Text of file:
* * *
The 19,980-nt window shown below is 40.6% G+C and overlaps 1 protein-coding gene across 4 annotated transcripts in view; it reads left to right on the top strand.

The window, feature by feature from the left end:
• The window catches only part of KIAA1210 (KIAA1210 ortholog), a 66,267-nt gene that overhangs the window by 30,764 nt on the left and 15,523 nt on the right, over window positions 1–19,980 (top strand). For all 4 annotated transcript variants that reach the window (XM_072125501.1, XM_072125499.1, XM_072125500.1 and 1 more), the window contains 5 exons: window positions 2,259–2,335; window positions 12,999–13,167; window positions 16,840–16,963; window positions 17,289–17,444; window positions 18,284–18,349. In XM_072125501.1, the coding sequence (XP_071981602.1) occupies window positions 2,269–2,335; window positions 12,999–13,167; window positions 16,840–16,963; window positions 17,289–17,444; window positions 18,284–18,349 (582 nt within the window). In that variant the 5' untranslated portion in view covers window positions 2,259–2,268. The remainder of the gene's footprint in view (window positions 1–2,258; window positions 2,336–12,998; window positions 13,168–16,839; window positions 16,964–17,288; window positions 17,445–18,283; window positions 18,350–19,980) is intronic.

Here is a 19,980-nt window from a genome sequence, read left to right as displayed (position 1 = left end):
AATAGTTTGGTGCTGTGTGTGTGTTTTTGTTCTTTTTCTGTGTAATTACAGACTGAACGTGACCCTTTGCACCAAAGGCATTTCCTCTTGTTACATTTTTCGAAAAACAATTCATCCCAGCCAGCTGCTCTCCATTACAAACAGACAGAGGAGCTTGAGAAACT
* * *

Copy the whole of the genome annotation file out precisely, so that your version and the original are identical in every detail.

The 19,980-nt window shown below is 40.6% G+C and overlaps 1 protein-coding gene across 4 annotated transcripts in view; it reads left to right on the top strand.

The window, feature by feature from the left end:
• The window catches only part of KIAA1210 (KIAA1210 ortholog), a 66,267-nt gene that overhangs the window by 30,764 nt on the left and 15,523 nt on the right, over window positions 1–19,980 (top strand). For all 4 annotated transcript variants that reach the window (XM_072125501.1, XM_072125499.1, XM_072125500.1 and 1 more), the window contains 5 exons: window positions 2,259–2,335; window positions 12,999–13,167; window positions 16,840–16,963; window positions 17,289–17,444; window positions 18,284–18,349. In XM_072125501.1, the coding sequence (XP_071981602.1) occupies window positions 2,269–2,335; window positions 12,999–13,167; window positions 16,840–16,963; window positions 17,289–17,444; window positions 18,284–18,349 (582 nt within the window). In that variant the 5' untranslated portion in view covers window positions 2,259–2,268. The remainder of the gene's footprint in view (window positions 1–2,258; window positions 2,336–12,998; window positions 13,168–16,839; window positions 16,964–17,288; window positions 17,445–18,283; window positions 18,350–19,980) is intronic.

Here is a 19,980-nt window from a genome sequence, read left to right as displayed (position 1 = left end):
AATAGTTTGGTGCTGTGTGTGTGTTTTTGTTCTTTTTCTGTGTAATTACAGACTGAACGTGACCCTTTGCACCAAAGGCATTTCCTCTTGTTACATTTTTCGAAAAACAATTCATCCCAGCCAGCTGCTCTCCATTACAAACAGACAGAGGAGCTTGAGAAACT